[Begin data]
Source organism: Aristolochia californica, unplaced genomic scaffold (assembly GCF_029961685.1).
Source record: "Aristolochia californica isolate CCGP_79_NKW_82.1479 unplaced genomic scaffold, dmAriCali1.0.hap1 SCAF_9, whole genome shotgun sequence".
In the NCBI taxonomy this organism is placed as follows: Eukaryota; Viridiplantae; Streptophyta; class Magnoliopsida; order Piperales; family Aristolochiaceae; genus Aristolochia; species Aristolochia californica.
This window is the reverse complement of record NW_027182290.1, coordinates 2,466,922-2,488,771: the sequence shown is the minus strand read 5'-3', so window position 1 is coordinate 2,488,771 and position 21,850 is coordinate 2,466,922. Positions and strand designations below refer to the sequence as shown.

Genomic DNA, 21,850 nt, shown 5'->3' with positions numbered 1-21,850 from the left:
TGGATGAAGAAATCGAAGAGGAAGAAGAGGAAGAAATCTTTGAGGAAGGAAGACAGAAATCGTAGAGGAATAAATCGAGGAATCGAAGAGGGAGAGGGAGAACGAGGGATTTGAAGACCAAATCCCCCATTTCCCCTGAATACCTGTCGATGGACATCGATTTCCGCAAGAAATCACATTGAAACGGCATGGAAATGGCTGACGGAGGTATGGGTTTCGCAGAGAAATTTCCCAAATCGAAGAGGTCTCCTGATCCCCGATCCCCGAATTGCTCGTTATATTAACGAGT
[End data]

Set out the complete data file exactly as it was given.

Source organism: Aristolochia californica, unplaced genomic scaffold (assembly GCF_029961685.1).
Source record: "Aristolochia californica isolate CCGP_79_NKW_82.1479 unplaced genomic scaffold, dmAriCali1.0.hap1 SCAF_9, whole genome shotgun sequence".
In the NCBI taxonomy this organism is placed as follows: Eukaryota; Viridiplantae; Streptophyta; class Magnoliopsida; order Piperales; family Aristolochiaceae; genus Aristolochia; species Aristolochia californica.
This window is the reverse complement of record NW_027182290.1, coordinates 2,466,922-2,488,771: the sequence shown is the minus strand read 5'-3', so window position 1 is coordinate 2,488,771 and position 21,850 is coordinate 2,466,922. Positions and strand designations below refer to the sequence as shown.

Genomic DNA, 21,850 nt, shown 5'->3' with positions numbered 1-21,850 from the left:
TGGATGAAGAAATCGAAGAGGAAGAAGAGGAAGAAATCTTTGAGGAAGGAAGACAGAAATCGTAGAGGAATAAATCGAGGAATCGAAGAGGGAGAGGGAGAACGAGGGATTTGAAGACCAAATCCCCCATTTCCCCTGAATACCTGTCGATGGACATCGATTTCCGCAAGAAATCACATTGAAACGGCATGGAAATGGCTGACGGAGGTATGGGTTTCGCAGAGAAATTTCCCAAATCGAAGAGGTCTCCTGATCCCCGATCCCCGAATTGCTCGTTATATTAACGAGT